Venice Canals: Walk Europe in Southern California

I will give full credit to Amie for finding this amazing spot. I had never even heard about it till we checked it out last weekend and I have already added it to my Best of California list because it was such a unique experience. The Venice Canals are located right off 25th street in Venice Beach and if you didn’t know they were there you would easily walk right by. It is essentially a neighborhood of houses that line five canals about a quarter mile long each. Along these canals are sidewalks and bridges and you can easily browse and take in the views of this unique area. Check out the pictures, history and my review below.

Venice Canals From Afar


Venice of America was founded by tobacco millionaire Abbot Kinney in 1905 as a beach resort town. When Venice of America opened on July 4, 1905, Kinney had dug several miles of canals to drain the marshes for his residential area and bring a taste of Venice to America. He also built a 1,200-foot long pleasure pier with an auditorium, ship restaurant, and dance hall, constructed a hot salt-water plunge, and built a block-long arcaded business street with Venetian architecture. The pier burned a decade later but the canals became a neighborhood that people both lived in and took gondola rides down. It was Kinney’s attempt to bring the beauty of Venice to Southern California.

In 1924 the city decided it needed more roads and most of canals were filled in in order to pave them. After lots of court hearings from the residents about whether or not it was legal to fill them in, the Supreme Court ruled it was in 1928. By the end of the year almost all of the canals were gone, save the ones that are still here to this day.

It was said that the remaining canals were saved by the Depression and the contractor’s bankruptcy. But in truth, the area, which was only half developed, wouldn’t have supported much housing, and the lack of need for more roads saved the remaining canals.

How To Get There

This Google Maps image shows where the canals are located in Venice Beach, you can see them in blue below.

I found it easier to simply park in the lot at the end of Venice Blvd and walk south on the boardwalk to 25th Avenue, then cut into the canals. At 25th street you can see a sign for the canals as well as a walkway that leads you directly into the area.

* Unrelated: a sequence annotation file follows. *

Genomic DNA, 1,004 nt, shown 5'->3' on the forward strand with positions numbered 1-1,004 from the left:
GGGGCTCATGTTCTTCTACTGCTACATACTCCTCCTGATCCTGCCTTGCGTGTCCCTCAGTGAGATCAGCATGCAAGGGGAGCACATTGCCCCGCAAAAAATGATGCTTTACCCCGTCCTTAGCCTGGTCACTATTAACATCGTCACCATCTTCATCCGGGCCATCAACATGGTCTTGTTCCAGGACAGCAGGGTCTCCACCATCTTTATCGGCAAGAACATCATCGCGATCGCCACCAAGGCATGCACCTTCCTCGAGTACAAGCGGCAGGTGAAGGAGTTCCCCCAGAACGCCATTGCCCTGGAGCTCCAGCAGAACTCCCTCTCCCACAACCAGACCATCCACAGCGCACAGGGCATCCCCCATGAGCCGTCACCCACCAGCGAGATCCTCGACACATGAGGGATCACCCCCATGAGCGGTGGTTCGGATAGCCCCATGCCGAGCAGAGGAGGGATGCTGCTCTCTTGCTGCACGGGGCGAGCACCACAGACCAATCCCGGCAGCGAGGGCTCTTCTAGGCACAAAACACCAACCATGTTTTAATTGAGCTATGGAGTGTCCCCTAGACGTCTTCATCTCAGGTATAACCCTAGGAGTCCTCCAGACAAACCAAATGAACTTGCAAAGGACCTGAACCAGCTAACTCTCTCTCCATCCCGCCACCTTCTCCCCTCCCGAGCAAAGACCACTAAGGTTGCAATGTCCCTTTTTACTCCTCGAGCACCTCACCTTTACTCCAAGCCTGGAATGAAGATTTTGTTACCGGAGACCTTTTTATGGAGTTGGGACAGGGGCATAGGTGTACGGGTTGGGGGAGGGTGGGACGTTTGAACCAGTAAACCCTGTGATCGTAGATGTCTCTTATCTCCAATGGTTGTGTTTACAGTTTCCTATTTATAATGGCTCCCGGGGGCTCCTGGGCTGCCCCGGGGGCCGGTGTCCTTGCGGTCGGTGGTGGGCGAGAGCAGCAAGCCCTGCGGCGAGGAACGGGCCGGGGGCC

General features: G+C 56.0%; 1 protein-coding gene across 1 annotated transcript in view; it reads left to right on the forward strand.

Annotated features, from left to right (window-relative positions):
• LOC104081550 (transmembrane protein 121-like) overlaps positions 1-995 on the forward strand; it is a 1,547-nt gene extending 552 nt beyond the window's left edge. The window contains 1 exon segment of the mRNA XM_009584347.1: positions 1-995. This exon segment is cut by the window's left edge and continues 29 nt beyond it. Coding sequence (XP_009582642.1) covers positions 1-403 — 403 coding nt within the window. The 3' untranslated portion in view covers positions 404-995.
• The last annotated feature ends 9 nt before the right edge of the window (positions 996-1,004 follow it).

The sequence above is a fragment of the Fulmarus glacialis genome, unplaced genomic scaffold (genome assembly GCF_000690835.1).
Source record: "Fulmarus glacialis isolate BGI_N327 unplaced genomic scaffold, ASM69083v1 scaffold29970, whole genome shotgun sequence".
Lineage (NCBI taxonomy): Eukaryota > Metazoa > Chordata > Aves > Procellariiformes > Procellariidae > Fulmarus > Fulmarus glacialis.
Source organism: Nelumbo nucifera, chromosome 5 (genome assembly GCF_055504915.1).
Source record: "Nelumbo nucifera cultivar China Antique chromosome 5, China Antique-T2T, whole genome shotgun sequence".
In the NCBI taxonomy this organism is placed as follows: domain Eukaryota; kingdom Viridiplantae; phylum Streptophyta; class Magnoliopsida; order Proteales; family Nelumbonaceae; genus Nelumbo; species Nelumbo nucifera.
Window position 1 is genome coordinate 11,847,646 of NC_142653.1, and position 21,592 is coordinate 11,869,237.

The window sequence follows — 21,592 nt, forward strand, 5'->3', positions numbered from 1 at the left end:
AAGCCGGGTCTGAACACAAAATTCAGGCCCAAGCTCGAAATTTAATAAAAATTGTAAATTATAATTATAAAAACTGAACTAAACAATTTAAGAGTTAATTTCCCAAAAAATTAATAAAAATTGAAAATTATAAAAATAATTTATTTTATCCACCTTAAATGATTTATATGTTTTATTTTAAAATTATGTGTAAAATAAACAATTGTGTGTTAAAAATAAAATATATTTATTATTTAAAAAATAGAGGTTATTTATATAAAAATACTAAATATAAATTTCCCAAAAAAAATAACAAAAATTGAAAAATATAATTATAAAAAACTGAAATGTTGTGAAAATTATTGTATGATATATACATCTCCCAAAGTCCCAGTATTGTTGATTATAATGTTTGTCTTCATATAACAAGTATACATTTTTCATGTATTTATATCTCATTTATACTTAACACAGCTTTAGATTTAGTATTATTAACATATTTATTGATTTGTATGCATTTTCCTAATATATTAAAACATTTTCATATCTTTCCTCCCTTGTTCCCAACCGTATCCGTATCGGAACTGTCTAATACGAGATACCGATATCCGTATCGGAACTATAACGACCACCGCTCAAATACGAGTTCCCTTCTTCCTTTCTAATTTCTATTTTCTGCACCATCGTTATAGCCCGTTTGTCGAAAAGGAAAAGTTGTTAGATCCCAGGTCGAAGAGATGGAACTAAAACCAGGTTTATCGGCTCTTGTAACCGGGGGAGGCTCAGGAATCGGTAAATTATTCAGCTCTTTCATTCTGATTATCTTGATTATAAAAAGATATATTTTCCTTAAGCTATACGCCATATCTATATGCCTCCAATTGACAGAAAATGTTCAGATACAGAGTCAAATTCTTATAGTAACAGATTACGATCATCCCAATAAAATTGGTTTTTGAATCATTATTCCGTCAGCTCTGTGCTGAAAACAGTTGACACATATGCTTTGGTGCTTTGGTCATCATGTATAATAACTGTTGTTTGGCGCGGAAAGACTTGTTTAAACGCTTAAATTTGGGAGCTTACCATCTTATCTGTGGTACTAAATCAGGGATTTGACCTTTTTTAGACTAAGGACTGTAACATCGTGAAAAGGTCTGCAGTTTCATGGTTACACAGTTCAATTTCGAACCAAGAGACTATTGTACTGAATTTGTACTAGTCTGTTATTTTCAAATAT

The Canals

The canals themselves go for about as long as you would like to walk. We walked for about 45 minutes and there was still a lot to see. It is just a nice place to take a leisurely stroll and take in the beautiful and serene area that seems almost out of place in the chaos of Venice Beach.

Almost every house on the canals has a dock and a good half of them have some form of boat that they can take on the water. It seems like it would be a pretty cool life to simply walk outside your door, get in your gondola and travel down the waterway to the neighbors house.

The Bridges

Each canal seems to have at least two or three bridges that connect the two sides. While walking the area you will not have a hard time cutting across to adjacent sides, as there are enough bridges to make walking easy, but not enough to detract from the view.

Another cool thing about the bridges is that no two bridges seem to be the same. They have similar appearances, but they seem to be unique (I have not walked the whole area, so I am not 100% this is true).

The bridges provide excellent vantage points of the waterways for photography as well. The below picture was taken from a bridge.

The Houses

The other standout for this area is the lavish houses that line the canals, and before you ask, they start at around a million dollars. So unfortunately they are about $900,000 out of my price range. Oh well, it was still a lot of fun to just walk along and check them all out.

As you would expect, most of the houses have been extensively kept up, with all of the plants never coming onto the walking path. Through the time I was there, I only saw one house that was run down and for sale, everything else looked like it had exceptional attention to detail in keeping the house in tip top shape.

I would highly suggest you add the Venice Canals to your list and go experience them for yourself. If you are not able to, at least browse the rest of my pictures below for a tour of this unique area. It is a great place for a stroll with your significant other, or a great free excursion if you are spending a family day at the beach. Get directions below and don’t forget to subscribe to my RSS so you can stay updated with my posts.

Photo Gallery

Get Directions

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  • Snook

    wow this is awesome. thanks for posting. this looks so cool.

  • Jennifer Dunlop

    Thanks for posting detailed info on how to get there, where to park, etc! After visiting Venice, Italy twice I figure it’s about time I visit our own Venice right here in my own backyard lol.

    • haha! Probably a good point. I have not been to Italy so I am not able to compare, let me know what you think!

  • Jay

    Thanks dude! This is great! For those who care, here’s another article on the Venice Beach Canals that’s pretty good.

    I had no idea Venice Beach actually had canals!…lol


    • Thanks Jay for the comment and the share

  • jaime sforza

    is there certain time frames you can go and not go?

    • I think it is pretty much open sunrise to sunset but I am not 100%

  • kathryn

    can we kayak in the canals?

    • I don’t believe so but I am not 100% sure.

  • Thanks for the comment, I did not know this!